Students protest, petition against decision to return to in-person learning Tuesday


Illustration by Olivia Abeyta

Northwestern returns to in-person classes Tuesday despite student pushback.

Iris Swarthout, Assistant Campus Editor

Despite reporting 686 new positive COVID-19 cases last week, Northwestern will resume in-person classes and activities Tuesday.

In a Friday email to NU students, Vice President for Operations Luke Figora affirmed the end of Wildcat Wellness to be Tuesday. He added that students will be required to complete another COVID-19 test by Friday and said COVID-19 case numbers are declining. 

During the second week of Wildcat Wellness, the University reported a 4.81% positivity rate and a decrease from the more than 900 positive tests the week prior. NU’s campus activity level is currently designated as “yellow,” which indicates an increasing number of positive cases and unfavorable local trends, according to the Campus Activity Levels website.

In response to the heightened number of COVID-19 cases, more than 1,500 students, faculty and staff across the NU community signed a Jan. 13 petition calling for the University to delay the return to in-person classes. 

The petition demanded virtual classes be extended until the University can distribute at least seven N95 or KN95 masks per month to each member of the NU community, get rid of Quarantine and Isolation housing roommates, ensure that hybrid options are available for all classes and make free take-home tests accessible.

Petition creator and Weinberg senior Corbin Treadwell said they talked to an immunocompromised friend during Wildcat Wellness who fears for her safety in returning to in-person classes. They added implementing hybrid classes would be more accommodating to the needs of individuals like her.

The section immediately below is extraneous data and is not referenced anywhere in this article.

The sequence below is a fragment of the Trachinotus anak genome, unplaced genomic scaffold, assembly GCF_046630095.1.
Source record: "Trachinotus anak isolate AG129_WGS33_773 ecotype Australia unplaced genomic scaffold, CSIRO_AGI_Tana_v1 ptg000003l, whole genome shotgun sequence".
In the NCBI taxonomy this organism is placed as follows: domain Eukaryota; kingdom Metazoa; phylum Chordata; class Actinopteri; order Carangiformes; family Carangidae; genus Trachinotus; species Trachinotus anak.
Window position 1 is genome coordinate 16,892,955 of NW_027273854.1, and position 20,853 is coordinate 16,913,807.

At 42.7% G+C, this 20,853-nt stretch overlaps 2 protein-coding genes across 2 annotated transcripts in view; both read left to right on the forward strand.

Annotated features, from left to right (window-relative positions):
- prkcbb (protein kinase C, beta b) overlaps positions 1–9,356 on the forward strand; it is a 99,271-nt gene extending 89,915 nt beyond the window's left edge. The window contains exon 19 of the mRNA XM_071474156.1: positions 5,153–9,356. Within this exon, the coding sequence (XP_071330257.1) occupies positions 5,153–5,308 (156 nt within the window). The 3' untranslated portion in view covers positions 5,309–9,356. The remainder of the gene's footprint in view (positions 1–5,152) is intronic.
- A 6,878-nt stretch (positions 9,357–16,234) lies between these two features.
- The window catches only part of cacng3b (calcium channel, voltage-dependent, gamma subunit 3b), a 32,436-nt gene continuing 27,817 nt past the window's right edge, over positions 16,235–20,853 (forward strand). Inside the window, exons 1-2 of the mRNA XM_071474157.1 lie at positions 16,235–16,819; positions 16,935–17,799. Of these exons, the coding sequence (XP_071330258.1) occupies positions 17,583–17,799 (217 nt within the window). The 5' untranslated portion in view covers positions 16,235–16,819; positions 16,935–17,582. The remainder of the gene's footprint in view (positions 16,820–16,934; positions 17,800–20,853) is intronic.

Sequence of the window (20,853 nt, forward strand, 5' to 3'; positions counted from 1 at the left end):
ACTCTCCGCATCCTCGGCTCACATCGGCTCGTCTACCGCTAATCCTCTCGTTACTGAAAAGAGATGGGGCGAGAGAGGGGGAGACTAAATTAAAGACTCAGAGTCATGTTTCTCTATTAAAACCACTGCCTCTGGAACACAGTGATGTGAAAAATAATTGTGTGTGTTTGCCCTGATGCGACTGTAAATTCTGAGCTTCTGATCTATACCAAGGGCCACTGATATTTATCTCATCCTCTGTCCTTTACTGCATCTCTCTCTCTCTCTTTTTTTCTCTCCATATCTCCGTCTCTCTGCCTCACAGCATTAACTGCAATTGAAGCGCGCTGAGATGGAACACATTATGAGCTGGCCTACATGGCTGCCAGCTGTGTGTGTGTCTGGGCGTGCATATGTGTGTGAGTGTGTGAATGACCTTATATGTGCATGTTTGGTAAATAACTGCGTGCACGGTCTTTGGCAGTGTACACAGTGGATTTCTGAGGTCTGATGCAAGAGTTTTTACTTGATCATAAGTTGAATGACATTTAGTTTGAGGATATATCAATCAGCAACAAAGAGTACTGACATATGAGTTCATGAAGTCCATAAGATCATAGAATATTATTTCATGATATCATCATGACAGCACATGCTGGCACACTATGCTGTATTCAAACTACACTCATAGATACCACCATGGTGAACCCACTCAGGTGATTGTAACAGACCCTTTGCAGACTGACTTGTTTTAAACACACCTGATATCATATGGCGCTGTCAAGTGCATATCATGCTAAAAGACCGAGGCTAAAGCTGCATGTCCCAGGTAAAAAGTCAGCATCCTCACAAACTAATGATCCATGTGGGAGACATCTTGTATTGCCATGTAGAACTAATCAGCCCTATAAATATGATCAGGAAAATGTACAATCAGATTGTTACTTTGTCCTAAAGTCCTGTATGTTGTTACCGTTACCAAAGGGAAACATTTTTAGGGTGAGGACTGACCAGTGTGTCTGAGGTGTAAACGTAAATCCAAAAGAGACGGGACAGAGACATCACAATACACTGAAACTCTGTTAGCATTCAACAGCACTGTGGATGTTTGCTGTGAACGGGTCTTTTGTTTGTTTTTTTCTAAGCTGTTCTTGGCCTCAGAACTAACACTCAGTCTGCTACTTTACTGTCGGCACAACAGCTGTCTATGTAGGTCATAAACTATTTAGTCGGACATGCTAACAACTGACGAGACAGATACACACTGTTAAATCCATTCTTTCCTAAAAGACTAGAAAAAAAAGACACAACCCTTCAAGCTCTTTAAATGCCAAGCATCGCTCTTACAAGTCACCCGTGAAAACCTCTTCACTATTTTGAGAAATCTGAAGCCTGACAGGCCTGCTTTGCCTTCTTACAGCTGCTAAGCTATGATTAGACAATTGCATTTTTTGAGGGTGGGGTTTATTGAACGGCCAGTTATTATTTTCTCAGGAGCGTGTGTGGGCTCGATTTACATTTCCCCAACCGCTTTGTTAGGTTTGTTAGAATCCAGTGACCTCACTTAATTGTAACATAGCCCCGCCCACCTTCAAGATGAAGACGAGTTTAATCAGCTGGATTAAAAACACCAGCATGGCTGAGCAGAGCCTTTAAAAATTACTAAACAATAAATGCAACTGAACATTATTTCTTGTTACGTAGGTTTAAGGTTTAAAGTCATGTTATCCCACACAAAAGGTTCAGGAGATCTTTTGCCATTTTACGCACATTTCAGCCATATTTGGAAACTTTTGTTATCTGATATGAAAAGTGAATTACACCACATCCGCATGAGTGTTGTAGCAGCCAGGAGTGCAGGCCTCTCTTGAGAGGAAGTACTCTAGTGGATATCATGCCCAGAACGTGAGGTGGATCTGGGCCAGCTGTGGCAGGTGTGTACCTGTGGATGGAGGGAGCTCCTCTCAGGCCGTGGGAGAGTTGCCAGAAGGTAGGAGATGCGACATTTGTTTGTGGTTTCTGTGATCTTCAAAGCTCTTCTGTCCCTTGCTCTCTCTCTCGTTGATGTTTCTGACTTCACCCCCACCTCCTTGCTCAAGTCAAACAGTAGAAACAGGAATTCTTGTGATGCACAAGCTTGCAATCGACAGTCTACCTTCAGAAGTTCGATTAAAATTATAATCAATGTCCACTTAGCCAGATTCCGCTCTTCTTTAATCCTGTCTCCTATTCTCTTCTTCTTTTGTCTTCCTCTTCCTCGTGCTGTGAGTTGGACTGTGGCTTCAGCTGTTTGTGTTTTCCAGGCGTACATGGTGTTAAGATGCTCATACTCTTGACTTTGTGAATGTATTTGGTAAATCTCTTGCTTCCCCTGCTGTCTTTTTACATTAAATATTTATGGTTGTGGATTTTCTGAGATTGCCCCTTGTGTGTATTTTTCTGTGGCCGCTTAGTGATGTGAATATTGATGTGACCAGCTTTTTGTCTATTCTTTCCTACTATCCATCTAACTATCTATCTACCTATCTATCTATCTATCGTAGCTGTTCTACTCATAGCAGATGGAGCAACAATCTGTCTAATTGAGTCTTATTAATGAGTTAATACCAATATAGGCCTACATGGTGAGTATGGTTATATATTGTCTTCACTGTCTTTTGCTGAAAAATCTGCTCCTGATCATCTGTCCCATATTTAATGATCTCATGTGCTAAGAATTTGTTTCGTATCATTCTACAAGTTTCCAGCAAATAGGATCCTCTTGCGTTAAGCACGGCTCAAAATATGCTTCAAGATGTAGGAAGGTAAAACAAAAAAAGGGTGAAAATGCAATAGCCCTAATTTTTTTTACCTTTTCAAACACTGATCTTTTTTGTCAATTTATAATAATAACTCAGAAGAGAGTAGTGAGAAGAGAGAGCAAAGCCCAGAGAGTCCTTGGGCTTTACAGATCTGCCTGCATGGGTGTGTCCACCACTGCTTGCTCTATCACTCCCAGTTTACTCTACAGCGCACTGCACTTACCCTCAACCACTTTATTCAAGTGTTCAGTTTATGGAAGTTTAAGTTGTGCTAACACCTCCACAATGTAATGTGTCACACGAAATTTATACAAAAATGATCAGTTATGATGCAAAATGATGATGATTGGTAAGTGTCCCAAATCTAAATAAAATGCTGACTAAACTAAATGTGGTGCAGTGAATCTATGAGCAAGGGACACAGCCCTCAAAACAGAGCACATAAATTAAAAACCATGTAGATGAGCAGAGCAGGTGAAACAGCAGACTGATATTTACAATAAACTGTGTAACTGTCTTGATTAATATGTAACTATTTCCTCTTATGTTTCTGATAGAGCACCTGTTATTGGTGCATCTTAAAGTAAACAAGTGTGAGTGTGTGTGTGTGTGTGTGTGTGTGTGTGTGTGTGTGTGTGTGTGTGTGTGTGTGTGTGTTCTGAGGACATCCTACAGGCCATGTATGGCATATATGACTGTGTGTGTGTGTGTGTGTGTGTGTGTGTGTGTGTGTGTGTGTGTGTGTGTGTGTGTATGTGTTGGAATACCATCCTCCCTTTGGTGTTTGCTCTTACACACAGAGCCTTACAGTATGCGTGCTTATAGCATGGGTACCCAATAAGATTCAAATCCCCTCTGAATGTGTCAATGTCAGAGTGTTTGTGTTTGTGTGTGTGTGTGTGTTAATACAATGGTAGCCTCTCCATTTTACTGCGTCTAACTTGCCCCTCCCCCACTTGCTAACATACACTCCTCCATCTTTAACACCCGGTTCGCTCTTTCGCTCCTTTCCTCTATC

“The thing for me that’s the most non-negotiable is adding the virtual option because of … my friend I talked about with a chronic illness where COVID could be fatal,” Treadwell said. “I would be willing to compromise for a hybrid option … making it mandatory to be in person is just what’s so dangerous.”

Treadwell added that lack of complete accessibility to COVID-19 protective gear spearheaded the petition’s demand for N95 and KN95 mask distribution across the NU community. 

While the demand for increased respiratory mask accessibility is central to the petition, Figora said at Wednesday’s Faculty Senate meeting that the University acquired an initial shipment of 50,000 N95 and KN95 masks and is working on getting more.

Medill senior Tiffany Xu said accessibility and student accommodations during in-person classes prompted her to sign the petition. She said if professors provided more concrete flexibility with exams and attendance in case of illness, she would be more inclined to return to in-person learning.

“A lot of my professors are saying they won’t be recording classes or if you miss tests there’s no way to make that up,” she said. “If I were to get COVID … I would be forced to miss class. There’s no system in place in a lot of my classes for me to still be able to do them.”

Associated Student Government will propose a resolution Wednesday asking professors to implement alternative options to in-person class, excuse absences related to positive COVID-19 cases and publish pandemic-related absence policies in their syllabi. 

Some NU student activist groups joined the initiative to extend remote classes past Jan. 18. NU Community Not Cops and Students Organizing for Labor Rights reposted the link to the petition to their Instagram accounts, asking community members to send the petition to top University officials. They also announced a Tuesday strike from in-person work and classes on their Instagram accounts, citing the yellow COVID-19 activity level and lack of University response to the petition. 

While many petition signers want to continue virtual classes, McCormick junior David Hines said in-person instruction is better because of his inability to focus online. However, Hines said he signed the petition because he felt that case numbers and lack of mask accessibility were non-negotiable.

“Northwestern isn’t taking the necessary procedures to keep students safe,” Hines said. “I think having the KN95 masks is a reasonable goal as it makes sure that people are safe, especially immunocompromised people.”

Email: [email protected] 

Twitter: @swarthout_iris

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